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Algeria: More than 30 years after its creation, the RCD is fighting for its survival

Declining public support, political pressure, radical factions…can a new leader restore the influence of the Rally for Culture and Democracy?
On 4 June, Atmane Mazouz, 51, became the third president of the Rally for Culture and Democracy (RCD), one of the main Algerian parties (screen grab)
By Ali Boukhlef in Algiers

“President Atmane! President Atmane!” Amidst party supporters, to the sounds of cries and cheering, on Saturday 4 June, 51-year-old Atmane Mazouz became the third president of the Rally for Culture and Democracy (RCD), one of Algeria’s main political parties.

The day after his election, this former minister for Bejaiai (Kabyle) savoured his victory.

“Today is a great day for our party,” he said, during a brief speech given to the members of the party's national council, following his appointment by the 700 members of congress at the meeting in Zeralda, a suburb to the west of Algiers.

'Political activity is almost at a standstill, the media is muzzled, associative activity is controlled and lawyers are persecuted' 

- Nacer Djabi, sociologist

A life-long supporter of the party, he knew that he had just made history by becoming the first president to be elected to lead the RCD in a tight ballot, beating his opponent, a younger activist named Mourad Biatour.

In 2012, his predecessor, Mohcine Belabbas, was catapulted to the head of the party by the historical leader, Said Sadi, then subsequently elected, uncontested, five years later, for a second mandate.

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Coming from among the first wave of RCD supporters, Mazouz now faces the tricky challenge of setting himself apart from his two predecessors, to whom he paid homage.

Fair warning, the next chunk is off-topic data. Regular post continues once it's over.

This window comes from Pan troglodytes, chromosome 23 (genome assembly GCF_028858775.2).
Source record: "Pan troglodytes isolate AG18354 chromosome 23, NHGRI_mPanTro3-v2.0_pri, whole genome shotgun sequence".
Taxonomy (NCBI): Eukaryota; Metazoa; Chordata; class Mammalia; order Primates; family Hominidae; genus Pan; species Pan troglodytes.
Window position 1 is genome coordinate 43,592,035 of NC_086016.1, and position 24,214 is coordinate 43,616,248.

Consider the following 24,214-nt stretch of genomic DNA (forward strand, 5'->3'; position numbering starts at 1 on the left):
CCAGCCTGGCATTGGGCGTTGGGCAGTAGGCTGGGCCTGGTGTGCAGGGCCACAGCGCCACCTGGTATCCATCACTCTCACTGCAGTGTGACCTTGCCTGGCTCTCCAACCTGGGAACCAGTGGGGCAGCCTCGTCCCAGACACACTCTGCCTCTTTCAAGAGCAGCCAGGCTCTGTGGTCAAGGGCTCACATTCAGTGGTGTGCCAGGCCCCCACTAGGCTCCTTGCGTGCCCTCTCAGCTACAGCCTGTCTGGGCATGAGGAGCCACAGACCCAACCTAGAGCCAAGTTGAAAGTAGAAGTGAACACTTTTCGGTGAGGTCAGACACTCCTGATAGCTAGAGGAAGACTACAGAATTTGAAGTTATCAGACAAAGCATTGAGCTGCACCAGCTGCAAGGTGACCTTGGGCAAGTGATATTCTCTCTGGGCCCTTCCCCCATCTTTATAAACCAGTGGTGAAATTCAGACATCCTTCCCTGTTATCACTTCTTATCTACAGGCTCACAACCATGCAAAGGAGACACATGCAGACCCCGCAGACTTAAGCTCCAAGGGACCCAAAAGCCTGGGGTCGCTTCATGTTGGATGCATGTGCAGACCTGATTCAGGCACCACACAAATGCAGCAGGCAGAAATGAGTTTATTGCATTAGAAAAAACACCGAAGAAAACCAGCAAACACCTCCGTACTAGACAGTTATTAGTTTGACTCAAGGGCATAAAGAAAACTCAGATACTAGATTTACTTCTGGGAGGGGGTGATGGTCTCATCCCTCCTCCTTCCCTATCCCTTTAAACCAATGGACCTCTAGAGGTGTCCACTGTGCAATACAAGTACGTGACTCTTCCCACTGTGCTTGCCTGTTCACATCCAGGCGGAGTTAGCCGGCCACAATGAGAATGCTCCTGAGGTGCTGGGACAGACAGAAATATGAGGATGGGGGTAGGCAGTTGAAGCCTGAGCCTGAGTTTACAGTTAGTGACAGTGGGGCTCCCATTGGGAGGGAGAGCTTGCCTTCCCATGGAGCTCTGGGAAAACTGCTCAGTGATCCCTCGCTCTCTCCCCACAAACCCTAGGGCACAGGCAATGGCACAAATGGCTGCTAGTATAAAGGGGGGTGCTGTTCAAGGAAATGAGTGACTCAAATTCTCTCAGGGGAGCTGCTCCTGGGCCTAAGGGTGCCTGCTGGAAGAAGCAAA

“His two mandates as minister and the innumerable responsibilities he has held within the party management have given him a breadth of experience," said a source close to the party, speaking to  MEE.

"But he is well aware that alone will not suffice. He has to work to unite a party splintered by infighting and the relentless pressure of power. And this on top of the regular threats the party receives from the authorities, who take a dim view of his refusal to adhere to the ongoing political process."

The newly elected president’s political activities have also got him in legal hot water, with proceedings underway against him.

A non-standard trajectory 

The RCD has followed a different trajectory to the rest of the Algerian political class. With its roots in the 1989 opening up of democracy, brought about by the bloody demonstrations of October 1988, the party - led until 2012 by the charismatic leader Said Sadi - is now at odds with the direction in which new generations are taking it.

Founded by former activists seeking recognition of the Berber identity in Algeria, the RCD stands out for its solidly progressive stance: as well as defending fundamental liberties, the party has fought since its beginnings for the separation of religion and politics. Secularism lies at the heart of its policies, alongside gender equality and the establishment of a decentralised state.

(Photo legend) The former leader of the RCD, Saïd Sadi, addressing the crowds in Algiers on 2 July 1998, at a protest against the new law establishing Arabic as the sole official language in Algeria (AFP)
The former leader of the RCD, Said Sadi, addressing the crowds in Algiers on 2 July 1998 (Photo legend)

Despite being openly critical of successive mandates, the RCD actually ended up allied with longtime ruler Abdelaziz Bouteflika’s government in 2000, only to leave it again under a cloud in 2001, in the wake of bloody demonstrations in Mazouz's home territory of Kabyle.

The party has received criticism for what had been seen as political opportunism, to the point of losing votes and ceding ground, specifically in Mazouz's own district in Kabyle, to the Movement for the Self-Determination of Kabyle (MAK separatists).

Moreover the party was also branded "militaristic" off the back of its support for the anti-Islamist policy adopted by the authorities during the "black decade".

The party has regularly participated in local and legislative elections, and its former president, Said Sadi, has twice courted the presidency of the republic. The official results have placed him each time second to last, with less than 5 percent of the votes still contested.

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Since the birth of the anti-government Hirak movement in February 2019, leading to the resignation of President Bouteflika, the RCD has taken a more radical stance: it has refused to participate in the political process established by the authorities, seeking instead a constituent assembly and the introduction of a second republic.